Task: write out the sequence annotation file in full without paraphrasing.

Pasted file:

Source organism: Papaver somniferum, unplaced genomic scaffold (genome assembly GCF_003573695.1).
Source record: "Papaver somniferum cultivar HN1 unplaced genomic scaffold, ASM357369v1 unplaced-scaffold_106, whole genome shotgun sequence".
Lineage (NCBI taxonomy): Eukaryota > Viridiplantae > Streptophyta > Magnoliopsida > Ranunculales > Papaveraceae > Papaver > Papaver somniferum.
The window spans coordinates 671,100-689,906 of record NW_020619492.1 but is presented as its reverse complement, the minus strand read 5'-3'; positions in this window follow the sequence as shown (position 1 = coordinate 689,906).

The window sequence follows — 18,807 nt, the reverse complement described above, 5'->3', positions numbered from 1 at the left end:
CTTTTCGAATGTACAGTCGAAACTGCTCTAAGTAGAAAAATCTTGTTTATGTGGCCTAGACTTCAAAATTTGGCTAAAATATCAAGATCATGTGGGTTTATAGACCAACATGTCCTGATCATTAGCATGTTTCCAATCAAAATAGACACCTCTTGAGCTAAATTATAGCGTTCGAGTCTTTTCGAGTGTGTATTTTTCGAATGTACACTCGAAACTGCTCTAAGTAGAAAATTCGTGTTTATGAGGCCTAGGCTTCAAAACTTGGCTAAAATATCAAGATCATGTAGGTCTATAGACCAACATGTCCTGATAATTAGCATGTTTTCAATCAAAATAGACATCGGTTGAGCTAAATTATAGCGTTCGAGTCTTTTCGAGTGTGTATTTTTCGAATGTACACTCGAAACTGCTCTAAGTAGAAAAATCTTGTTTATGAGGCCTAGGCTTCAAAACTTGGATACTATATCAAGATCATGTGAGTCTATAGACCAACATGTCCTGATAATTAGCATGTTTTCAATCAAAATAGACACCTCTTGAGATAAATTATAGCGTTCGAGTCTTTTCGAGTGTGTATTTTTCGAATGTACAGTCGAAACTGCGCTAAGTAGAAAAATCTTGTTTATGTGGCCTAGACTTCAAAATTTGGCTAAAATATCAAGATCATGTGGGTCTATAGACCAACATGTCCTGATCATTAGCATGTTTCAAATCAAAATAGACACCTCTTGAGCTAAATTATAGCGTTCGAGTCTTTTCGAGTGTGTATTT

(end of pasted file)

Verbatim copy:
Source organism: Papaver somniferum, unplaced genomic scaffold (genome assembly GCF_003573695.1).
Source record: "Papaver somniferum cultivar HN1 unplaced genomic scaffold, ASM357369v1 unplaced-scaffold_106, whole genome shotgun sequence".
Lineage (NCBI taxonomy): Eukaryota > Viridiplantae > Streptophyta > Magnoliopsida > Ranunculales > Papaveraceae > Papaver > Papaver somniferum.
The window spans coordinates 671,100-689,906 of record NW_020619492.1 but is presented as its reverse complement, the minus strand read 5'-3'; positions in this window follow the sequence as shown (position 1 = coordinate 689,906).

The window sequence follows — 18,807 nt, the reverse complement described above, 5'->3', positions numbered from 1 at the left end:
CTTTTCGAATGTACAGTCGAAACTGCTCTAAGTAGAAAAATCTTGTTTATGTGGCCTAGACTTCAAAATTTGGCTAAAATATCAAGATCATGTGGGTTTATAGACCAACATGTCCTGATCATTAGCATGTTTCCAATCAAAATAGACACCTCTTGAGCTAAATTATAGCGTTCGAGTCTTTTCGAGTGTGTATTTTTCGAATGTACACTCGAAACTGCTCTAAGTAGAAAATTCGTGTTTATGAGGCCTAGGCTTCAAAACTTGGCTAAAATATCAAGATCATGTAGGTCTATAGACCAACATGTCCTGATAATTAGCATGTTTTCAATCAAAATAGACATCGGTTGAGCTAAATTATAGCGTTCGAGTCTTTTCGAGTGTGTATTTTTCGAATGTACACTCGAAACTGCTCTAAGTAGAAAAATCTTGTTTATGAGGCCTAGGCTTCAAAACTTGGATACTATATCAAGATCATGTGAGTCTATAGACCAACATGTCCTGATAATTAGCATGTTTTCAATCAAAATAGACACCTCTTGAGATAAATTATAGCGTTCGAGTCTTTTCGAGTGTGTATTTTTCGAATGTACAGTCGAAACTGCGCTAAGTAGAAAAATCTTGTTTATGTGGCCTAGACTTCAAAATTTGGCTAAAATATCAAGATCATGTGGGTCTATAGACCAACATGTCCTGATCATTAGCATGTTTCAAATCAAAATAGACACCTCTTGAGCTAAATTATAGCGTTCGAGTCTTTTCGAGTGTGTATTT